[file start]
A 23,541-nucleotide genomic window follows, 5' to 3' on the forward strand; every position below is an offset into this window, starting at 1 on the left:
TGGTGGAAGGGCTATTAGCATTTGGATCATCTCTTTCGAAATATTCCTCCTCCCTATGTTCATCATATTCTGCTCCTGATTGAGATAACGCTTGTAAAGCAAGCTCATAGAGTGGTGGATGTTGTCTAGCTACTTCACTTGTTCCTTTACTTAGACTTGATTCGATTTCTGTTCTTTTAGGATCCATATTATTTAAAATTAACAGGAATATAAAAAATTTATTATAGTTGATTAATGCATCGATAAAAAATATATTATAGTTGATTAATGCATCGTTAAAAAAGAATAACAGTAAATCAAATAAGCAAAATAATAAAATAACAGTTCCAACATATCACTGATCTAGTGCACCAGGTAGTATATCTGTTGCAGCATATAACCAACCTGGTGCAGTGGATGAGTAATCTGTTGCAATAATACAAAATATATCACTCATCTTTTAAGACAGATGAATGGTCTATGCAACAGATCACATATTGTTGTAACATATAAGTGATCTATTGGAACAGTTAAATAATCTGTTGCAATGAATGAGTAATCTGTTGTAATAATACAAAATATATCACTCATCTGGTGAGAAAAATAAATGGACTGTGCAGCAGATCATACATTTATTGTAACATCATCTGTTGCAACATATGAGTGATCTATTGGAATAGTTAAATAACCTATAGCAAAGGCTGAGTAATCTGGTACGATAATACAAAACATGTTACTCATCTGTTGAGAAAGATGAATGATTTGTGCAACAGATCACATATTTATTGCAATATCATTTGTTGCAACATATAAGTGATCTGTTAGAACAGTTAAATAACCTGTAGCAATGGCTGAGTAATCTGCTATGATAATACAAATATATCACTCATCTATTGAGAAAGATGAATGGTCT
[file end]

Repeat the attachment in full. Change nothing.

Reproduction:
A 23,541-nucleotide genomic window follows, 5' to 3' on the forward strand; every position below is an offset into this window, starting at 1 on the left:
TGGTGGAAGGGCTATTAGCATTTGGATCATCTCTTTCGAAATATTCCTCCTCCCTATGTTCATCATATTCTGCTCCTGATTGAGATAACGCTTGTAAAGCAAGCTCATAGAGTGGTGGATGTTGTCTAGCTACTTCACTTGTTCCTTTACTTAGACTTGATTCGATTTCTGTTCTTTTAGGATCCATATTATTTAAAATTAACAGGAATATAAAAAATTTATTATAGTTGATTAATGCATCGATAAAAAATATATTATAGTTGATTAATGCATCGTTAAAAAAGAATAACAGTAAATCAAATAAGCAAAATAATAAAATAACAGTTCCAACATATCACTGATCTAGTGCACCAGGTAGTATATCTGTTGCAGCATATAACCAACCTGGTGCAGTGGATGAGTAATCTGTTGCAATAATACAAAATATATCACTCATCTTTTAAGACAGATGAATGGTCTATGCAACAGATCACATATTGTTGTAACATATAAGTGATCTATTGGAACAGTTAAATAATCTGTTGCAATGAATGAGTAATCTGTTGTAATAATACAAAATATATCACTCATCTGGTGAGAAAAATAAATGGACTGTGCAGCAGATCATACATTTATTGTAACATCATCTGTTGCAACATATGAGTGATCTATTGGAATAGTTAAATAACCTATAGCAAAGGCTGAGTAATCTGGTACGATAATACAAAACATGTTACTCATCTGTTGAGAAAGATGAATGATTTGTGCAACAGATCACATATTTATTGCAATATCATTTGTTGCAACATATAAGTGATCTGTTAGAACAGTTAAATAACCTGTAGCAATGGCTGAGTAATCTGCTATGATAATACAAATATATCACTCATCTATTGAGAAAGATGAATGGTCT